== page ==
Below are the parts of the decision, as read by Atty Te in a press briefing Tuesday:
Following public uproar over the multibillion pork barrel scam, petitioners went to the High Court to question the legal basis that allowed lawmakers to participate in the execution of projects even after the budget is passed.
Earlier, Justice Carpio called the PDAF "illegal on its face" and "riddled with unconstitutionality."
He said the 2013 General Appropriations Act (GAA) violated the Constitution when it gave Cabinet Secretaries the President’s power to realign savings and required the concurrence of both chambers of Congress to realign and release funds.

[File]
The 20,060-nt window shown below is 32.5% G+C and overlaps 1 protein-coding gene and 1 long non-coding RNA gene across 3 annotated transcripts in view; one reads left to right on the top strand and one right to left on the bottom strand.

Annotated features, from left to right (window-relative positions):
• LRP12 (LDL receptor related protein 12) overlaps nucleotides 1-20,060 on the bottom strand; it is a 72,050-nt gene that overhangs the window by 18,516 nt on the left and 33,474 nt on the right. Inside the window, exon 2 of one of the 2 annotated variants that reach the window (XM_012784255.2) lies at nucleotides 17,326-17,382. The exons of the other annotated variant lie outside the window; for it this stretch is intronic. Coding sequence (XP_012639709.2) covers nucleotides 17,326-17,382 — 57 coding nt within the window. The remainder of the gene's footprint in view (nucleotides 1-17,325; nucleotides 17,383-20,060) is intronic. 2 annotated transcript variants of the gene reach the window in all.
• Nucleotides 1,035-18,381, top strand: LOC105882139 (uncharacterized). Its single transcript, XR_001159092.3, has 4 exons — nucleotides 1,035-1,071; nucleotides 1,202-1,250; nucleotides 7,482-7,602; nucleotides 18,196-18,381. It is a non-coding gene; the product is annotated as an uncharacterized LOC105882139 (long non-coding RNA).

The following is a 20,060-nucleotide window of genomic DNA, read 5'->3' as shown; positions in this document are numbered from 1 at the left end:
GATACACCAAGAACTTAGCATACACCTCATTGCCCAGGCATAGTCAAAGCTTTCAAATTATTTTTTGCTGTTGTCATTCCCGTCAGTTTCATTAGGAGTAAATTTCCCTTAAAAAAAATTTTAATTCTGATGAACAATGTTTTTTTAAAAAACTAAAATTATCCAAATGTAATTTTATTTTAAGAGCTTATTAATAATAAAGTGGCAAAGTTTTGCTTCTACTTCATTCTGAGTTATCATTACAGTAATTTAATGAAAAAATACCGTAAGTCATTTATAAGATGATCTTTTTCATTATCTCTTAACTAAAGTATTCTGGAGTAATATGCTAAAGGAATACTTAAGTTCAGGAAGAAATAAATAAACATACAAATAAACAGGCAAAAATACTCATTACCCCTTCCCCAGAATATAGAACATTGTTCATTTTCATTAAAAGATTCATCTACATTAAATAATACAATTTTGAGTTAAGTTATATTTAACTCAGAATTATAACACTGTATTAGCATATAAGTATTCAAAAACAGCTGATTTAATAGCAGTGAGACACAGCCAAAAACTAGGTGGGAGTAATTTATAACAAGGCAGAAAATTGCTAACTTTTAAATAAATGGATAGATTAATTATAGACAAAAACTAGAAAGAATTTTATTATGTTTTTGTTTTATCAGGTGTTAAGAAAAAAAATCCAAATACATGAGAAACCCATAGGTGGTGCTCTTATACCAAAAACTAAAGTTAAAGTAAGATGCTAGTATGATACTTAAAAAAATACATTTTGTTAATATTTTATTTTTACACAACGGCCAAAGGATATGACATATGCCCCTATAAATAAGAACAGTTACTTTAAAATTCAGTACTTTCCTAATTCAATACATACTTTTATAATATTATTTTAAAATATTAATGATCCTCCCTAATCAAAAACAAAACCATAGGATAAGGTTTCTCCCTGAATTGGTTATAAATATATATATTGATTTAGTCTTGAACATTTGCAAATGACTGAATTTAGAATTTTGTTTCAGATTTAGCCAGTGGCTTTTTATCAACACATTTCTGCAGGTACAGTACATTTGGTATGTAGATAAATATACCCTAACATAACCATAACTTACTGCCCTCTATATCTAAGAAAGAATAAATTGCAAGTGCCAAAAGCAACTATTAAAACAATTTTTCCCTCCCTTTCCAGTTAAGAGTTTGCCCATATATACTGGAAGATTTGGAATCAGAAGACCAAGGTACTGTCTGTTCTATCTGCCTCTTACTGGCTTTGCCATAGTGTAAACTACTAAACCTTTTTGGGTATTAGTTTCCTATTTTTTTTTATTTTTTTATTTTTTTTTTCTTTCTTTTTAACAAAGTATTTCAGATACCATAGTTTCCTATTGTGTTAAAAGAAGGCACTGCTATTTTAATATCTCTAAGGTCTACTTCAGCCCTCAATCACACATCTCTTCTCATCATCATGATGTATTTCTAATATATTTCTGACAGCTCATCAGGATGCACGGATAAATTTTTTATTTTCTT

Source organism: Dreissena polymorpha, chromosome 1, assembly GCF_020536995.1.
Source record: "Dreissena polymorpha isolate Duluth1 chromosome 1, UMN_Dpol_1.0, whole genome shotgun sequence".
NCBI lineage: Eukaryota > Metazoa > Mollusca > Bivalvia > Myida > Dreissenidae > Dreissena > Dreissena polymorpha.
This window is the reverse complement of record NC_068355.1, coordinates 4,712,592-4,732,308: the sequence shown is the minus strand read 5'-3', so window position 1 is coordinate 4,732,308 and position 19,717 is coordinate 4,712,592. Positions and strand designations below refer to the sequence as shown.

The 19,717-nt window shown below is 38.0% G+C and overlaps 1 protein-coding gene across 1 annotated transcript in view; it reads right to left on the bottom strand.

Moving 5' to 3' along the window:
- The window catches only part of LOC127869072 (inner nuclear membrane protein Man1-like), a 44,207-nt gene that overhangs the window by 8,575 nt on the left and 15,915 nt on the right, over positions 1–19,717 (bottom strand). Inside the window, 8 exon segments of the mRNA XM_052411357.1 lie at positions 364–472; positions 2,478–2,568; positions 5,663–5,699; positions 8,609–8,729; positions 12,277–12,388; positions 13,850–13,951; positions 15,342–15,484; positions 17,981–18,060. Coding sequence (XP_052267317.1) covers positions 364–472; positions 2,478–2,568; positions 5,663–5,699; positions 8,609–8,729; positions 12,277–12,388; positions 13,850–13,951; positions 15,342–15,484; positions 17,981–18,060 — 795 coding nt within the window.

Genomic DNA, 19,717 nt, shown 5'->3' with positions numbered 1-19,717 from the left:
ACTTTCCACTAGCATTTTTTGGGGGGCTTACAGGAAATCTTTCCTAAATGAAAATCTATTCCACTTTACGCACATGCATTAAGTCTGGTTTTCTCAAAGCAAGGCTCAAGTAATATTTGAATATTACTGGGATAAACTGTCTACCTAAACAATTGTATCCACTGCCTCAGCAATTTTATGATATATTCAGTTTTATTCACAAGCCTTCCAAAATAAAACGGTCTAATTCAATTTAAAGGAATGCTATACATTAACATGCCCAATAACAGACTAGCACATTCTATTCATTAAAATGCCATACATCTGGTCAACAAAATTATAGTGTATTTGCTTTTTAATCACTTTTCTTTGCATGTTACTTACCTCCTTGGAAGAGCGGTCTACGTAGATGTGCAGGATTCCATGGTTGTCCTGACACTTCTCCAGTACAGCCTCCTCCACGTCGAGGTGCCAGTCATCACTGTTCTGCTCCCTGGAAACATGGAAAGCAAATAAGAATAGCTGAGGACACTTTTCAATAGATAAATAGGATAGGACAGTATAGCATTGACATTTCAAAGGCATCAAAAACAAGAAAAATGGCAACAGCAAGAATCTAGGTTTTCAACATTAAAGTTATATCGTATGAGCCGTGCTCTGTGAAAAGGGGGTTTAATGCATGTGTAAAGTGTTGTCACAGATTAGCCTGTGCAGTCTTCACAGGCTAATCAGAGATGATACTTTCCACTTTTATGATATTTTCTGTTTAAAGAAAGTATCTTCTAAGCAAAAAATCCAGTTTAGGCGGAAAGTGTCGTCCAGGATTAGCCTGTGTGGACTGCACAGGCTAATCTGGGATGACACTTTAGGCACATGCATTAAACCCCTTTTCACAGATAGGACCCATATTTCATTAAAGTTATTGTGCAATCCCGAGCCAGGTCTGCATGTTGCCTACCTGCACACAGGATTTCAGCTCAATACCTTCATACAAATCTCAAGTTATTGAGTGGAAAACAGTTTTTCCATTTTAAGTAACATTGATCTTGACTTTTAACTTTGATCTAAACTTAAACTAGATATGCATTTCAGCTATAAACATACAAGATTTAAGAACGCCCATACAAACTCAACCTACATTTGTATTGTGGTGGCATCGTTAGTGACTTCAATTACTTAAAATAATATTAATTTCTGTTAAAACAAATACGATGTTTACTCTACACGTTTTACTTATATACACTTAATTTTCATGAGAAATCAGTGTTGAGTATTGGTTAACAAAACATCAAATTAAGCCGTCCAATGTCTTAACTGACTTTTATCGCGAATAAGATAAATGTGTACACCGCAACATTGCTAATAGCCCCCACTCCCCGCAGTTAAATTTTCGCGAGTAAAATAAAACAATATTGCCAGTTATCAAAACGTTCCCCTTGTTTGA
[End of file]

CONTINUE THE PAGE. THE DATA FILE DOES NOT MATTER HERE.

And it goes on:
In the past, the High Court upheld the system's constitutionality. But the PDAF in the 2013 national budget was "a different animal," Carpio earlier said, because it made the identification of a lawmaker's project "mandatory" rather than "recommendatory."
The pork barrel scam involving the alleged misuse of at least P6 billion worth of lawmakers' discretionary funds sparked massive protests to abolish the system. The woman at the center of the scam, Janet Lim Napoles, is detained over serious illegal detention charges and also faces a plunder complaint before the Office of the Ombudsman.
In its decision, the high court also ordered the investigation of government officials who may have misused the funds.
Earlier, the House of Representatives decided to scrap the PDAF from the proposed 2014 GAA and realign its P25.2 billion allocation to 6 executive agencies.
Most senators, meanwhile, are leaning towards completely deleting their PDAF allocation for 2014 from the budget. - with reports from Angela Casauay/Rappler.com